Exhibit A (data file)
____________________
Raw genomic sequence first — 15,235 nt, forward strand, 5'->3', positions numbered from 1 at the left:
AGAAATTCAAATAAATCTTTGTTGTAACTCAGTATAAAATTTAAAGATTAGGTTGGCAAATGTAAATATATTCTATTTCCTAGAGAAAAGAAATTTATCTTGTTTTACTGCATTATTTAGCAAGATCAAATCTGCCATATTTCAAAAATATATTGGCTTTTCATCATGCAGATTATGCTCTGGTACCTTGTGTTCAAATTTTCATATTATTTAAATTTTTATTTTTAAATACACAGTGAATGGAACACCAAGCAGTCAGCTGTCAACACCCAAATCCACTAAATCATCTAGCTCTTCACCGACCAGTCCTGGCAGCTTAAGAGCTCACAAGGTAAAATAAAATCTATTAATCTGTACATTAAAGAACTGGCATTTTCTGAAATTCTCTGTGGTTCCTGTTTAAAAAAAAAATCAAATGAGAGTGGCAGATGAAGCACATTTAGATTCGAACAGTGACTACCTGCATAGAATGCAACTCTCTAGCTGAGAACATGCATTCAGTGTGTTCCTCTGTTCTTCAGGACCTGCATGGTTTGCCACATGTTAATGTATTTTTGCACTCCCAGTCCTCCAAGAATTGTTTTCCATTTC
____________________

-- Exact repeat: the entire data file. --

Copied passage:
Raw genomic sequence first — 15,235 nt, forward strand, 5'->3', positions numbered from 1 at the left:
AGAAATTCAAATAAATCTTTGTTGTAACTCAGTATAAAATTTAAAGATTAGGTTGGCAAATGTAAATATATTCTATTTCCTAGAGAAAAGAAATTTATCTTGTTTTACTGCATTATTTAGCAAGATCAAATCTGCCATATTTCAAAAATATATTGGCTTTTCATCATGCAGATTATGCTCTGGTACCTTGTGTTCAAATTTTCATATTATTTAAATTTTTATTTTTAAATACACAGTGAATGGAACACCAAGCAGTCAGCTGTCAACACCCAAATCCACTAAATCATCTAGCTCTTCACCGACCAGTCCTGGCAGCTTAAGAGCTCACAAGGTAAAATAAAATCTATTAATCTGTACATTAAAGAACTGGCATTTTCTGAAATTCTCTGTGGTTCCTGTTTAAAAAAAAAATCAAATGAGAGTGGCAGATGAAGCACATTTAGATTCGAACAGTGACTACCTGCATAGAATGCAACTCTCTAGCTGAGAACATGCATTCAGTGTGTTCCTCTGTTCTTCAGGACCTGCATGGTTTGCCACATGTTAATGTATTTTTGCACTCCCAGTCCTCCAAGAATTGTTTTCCATTTC